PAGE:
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Prosecutorial Misconduct – When a Prosecutor Breaks the Law


In an attempt to secure a guilty verdict, prosecutors sometimes engage in unethical and illegal tactics. This is referred to as prosecutorial misconduct. Prosecutorial misconduct arises when a prosecutor violates a defendant’s rights. When a prosecutor breaks the law and commits misconduct, there are several remedies the defendant can be afforded. Additionally, a prosecutor found guilty of misconduct can be disciplined. In this article, we discuss types of prosecutorial misconduct and the possible remedies for a defendant after a prosecutor is found guilty of misconduct.

Types of Prosecutorial Misconduct

Prosecutors work with the police to collect evidence and build a case against a criminal suspect. Then, they take the case to court and present evidence before a judge and jury. The prosecutor is tasked with convincing jury members that a criminal defendant is guilty beyond a reasonable doubt. While some prosecutors do their work diligently, there are a few who engage in unethical and illegal tactics in an attempt to secure a guilty verdict.

Generally, prosecutors engage in unethical and illegal tactics in four main ways, as discussed below.

  1. Withholding Exculpatory Evidence

Evidence that the prosecution uses to show a criminal defendant’s involvement in a crime is called inculpatory evidence. There is also what is called exculpatory evidence in criminal law. This is evidence that justifies, excuses or absolves the alleged guilt of a defendant. It is evidence that favors the defendant. In the U.S., prosecuting attorneys have the legal duty to hand over any exculpatory evidence they come across to the defense side. If a prosecutor fails to give the defense evidence suggesting the defendant is innocent or deserves a lesser sentence, that is considered misconduct.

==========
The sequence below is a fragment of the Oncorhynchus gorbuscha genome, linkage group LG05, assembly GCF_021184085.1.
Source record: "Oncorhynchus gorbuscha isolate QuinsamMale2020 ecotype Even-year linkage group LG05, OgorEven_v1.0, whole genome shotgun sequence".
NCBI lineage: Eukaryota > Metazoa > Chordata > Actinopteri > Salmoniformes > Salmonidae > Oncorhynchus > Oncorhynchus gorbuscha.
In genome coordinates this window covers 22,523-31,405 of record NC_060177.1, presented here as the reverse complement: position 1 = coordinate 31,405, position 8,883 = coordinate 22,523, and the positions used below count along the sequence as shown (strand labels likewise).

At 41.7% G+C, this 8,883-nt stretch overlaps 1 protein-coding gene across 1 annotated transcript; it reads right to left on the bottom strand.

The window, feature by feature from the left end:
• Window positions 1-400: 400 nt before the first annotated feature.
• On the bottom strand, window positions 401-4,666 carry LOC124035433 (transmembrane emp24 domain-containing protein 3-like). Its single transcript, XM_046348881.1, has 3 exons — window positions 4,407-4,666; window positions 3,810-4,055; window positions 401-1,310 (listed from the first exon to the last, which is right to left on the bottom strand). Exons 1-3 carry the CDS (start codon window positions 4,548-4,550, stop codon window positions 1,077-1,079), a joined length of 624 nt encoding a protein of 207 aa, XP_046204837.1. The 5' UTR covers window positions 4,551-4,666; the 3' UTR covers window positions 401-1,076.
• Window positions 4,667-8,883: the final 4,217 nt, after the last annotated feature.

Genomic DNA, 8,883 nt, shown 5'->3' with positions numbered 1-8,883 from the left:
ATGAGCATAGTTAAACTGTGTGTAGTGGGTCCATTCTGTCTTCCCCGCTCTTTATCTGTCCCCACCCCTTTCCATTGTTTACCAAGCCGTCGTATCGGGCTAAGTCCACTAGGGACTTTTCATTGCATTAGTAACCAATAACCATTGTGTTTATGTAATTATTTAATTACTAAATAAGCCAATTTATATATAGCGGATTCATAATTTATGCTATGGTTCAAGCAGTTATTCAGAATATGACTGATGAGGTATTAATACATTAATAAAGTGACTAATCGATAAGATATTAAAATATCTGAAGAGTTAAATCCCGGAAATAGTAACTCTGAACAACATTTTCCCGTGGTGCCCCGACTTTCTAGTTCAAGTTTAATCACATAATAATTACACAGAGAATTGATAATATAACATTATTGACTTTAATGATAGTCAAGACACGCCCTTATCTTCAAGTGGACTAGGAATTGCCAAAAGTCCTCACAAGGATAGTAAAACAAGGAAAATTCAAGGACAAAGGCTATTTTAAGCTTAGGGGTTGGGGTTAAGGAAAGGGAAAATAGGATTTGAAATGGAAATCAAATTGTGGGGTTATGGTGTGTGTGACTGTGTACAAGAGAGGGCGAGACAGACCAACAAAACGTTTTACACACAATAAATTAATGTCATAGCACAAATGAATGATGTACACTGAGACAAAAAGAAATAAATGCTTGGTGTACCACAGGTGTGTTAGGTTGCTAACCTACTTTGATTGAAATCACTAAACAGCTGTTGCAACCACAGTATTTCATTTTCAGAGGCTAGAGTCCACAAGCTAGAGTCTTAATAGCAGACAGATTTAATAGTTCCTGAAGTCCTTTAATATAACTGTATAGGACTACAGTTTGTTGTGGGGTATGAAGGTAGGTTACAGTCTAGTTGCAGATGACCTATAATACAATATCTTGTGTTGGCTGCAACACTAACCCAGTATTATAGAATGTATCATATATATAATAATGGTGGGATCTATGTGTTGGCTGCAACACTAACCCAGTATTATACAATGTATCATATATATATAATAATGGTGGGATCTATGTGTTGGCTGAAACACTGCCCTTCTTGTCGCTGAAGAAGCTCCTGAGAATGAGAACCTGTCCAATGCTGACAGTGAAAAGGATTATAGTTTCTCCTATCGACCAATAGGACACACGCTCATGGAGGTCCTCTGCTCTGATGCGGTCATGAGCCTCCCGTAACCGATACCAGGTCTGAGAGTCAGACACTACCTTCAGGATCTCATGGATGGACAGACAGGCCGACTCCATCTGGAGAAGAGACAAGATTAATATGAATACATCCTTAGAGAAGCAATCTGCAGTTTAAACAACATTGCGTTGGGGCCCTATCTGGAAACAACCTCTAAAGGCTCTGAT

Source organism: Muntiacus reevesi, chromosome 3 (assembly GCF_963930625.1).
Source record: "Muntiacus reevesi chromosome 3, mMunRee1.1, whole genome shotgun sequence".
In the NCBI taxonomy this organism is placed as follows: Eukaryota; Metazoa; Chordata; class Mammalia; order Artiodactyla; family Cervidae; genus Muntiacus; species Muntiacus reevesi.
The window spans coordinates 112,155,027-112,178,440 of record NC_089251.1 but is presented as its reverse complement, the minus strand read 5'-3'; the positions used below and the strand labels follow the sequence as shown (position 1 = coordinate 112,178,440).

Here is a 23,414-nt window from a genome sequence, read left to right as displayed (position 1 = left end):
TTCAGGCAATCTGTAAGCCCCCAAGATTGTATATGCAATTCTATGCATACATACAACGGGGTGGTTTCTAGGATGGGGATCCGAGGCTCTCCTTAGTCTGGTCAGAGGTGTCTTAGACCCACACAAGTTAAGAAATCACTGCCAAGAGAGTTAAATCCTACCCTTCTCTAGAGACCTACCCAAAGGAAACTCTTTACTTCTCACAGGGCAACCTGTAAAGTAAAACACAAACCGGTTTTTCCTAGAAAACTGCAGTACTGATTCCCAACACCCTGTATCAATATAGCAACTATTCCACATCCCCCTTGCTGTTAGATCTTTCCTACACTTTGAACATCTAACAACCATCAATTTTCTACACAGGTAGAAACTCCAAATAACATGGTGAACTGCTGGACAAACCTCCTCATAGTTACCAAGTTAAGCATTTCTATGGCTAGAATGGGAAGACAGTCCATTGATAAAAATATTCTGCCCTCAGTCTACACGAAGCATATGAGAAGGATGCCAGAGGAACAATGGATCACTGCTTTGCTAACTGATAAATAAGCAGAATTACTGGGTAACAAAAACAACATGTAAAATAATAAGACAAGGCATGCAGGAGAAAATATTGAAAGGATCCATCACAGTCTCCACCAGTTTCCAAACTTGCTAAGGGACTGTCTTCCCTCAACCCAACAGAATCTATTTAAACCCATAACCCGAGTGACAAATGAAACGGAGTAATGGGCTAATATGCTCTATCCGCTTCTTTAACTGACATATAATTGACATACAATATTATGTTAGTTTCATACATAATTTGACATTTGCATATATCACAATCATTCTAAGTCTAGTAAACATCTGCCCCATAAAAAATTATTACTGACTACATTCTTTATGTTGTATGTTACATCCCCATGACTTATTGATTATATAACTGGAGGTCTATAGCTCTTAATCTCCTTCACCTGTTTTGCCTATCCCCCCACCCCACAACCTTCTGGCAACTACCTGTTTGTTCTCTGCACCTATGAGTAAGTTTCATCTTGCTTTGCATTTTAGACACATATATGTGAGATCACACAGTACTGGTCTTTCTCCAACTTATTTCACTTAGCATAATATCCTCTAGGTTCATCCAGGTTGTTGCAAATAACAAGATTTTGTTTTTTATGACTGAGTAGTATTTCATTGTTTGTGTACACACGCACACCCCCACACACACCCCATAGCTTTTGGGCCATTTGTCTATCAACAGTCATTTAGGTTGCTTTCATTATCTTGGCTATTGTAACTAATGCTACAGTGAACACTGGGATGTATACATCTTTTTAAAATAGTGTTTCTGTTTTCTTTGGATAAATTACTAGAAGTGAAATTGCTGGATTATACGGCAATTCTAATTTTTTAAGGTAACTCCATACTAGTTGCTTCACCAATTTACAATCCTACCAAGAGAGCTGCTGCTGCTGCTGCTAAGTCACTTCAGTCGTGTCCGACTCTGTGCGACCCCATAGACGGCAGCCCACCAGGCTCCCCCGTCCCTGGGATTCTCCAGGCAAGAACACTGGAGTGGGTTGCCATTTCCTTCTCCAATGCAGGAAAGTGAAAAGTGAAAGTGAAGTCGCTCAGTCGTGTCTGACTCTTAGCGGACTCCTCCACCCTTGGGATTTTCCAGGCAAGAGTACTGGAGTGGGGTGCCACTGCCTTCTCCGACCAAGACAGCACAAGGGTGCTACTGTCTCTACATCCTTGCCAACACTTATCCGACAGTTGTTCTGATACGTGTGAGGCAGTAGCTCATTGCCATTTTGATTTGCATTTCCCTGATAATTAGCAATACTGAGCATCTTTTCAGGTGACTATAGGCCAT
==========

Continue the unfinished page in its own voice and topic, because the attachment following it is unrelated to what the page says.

1. Presenting False Evidence

If a prosecutor presents false testimony or other false evidence, such as untrue character evidence, to a court or jury, that is considered misconduct.

  1. Improper Arguments

It is considered misconduct if a prosecuting attorney makes arguments they are not allowed to make during trial. Examples of such arguments include the following;

  • Expressing personal opinions about evidence
  • Asserting facts not in evidence
  • Vouching for a witness’s credibility
  • Making inflammatory comments, such as invoking religion
  • Commenting on a defendant’s decision not to testify in court

Discriminating in Jury Selection

It is unethical and illegal for a prosecutor to discriminate against someone when selecting jurors. A prosecutor cannot refuse to include someone in a jury because of, among others, sex, religion, or ethnicity. Discriminating in jury selection is not only prosecutorial misconduct. It also violates a defendant’s right to a fair trial and juror’s rights.

Possible Remedies for a Defendant After a Prosecutor Is Found Guilty of Misconduct

In cases of prosecutorial misconduct, several things can happen. First, the judge may ask jurors not to consider certain comments or evidence. Second, the judge may dismiss the charges against the defendant. Third, the judge may order a new trial.

It is crucial to note that for a new trial to be granted, the defense attorney must file a motion for a new trial.

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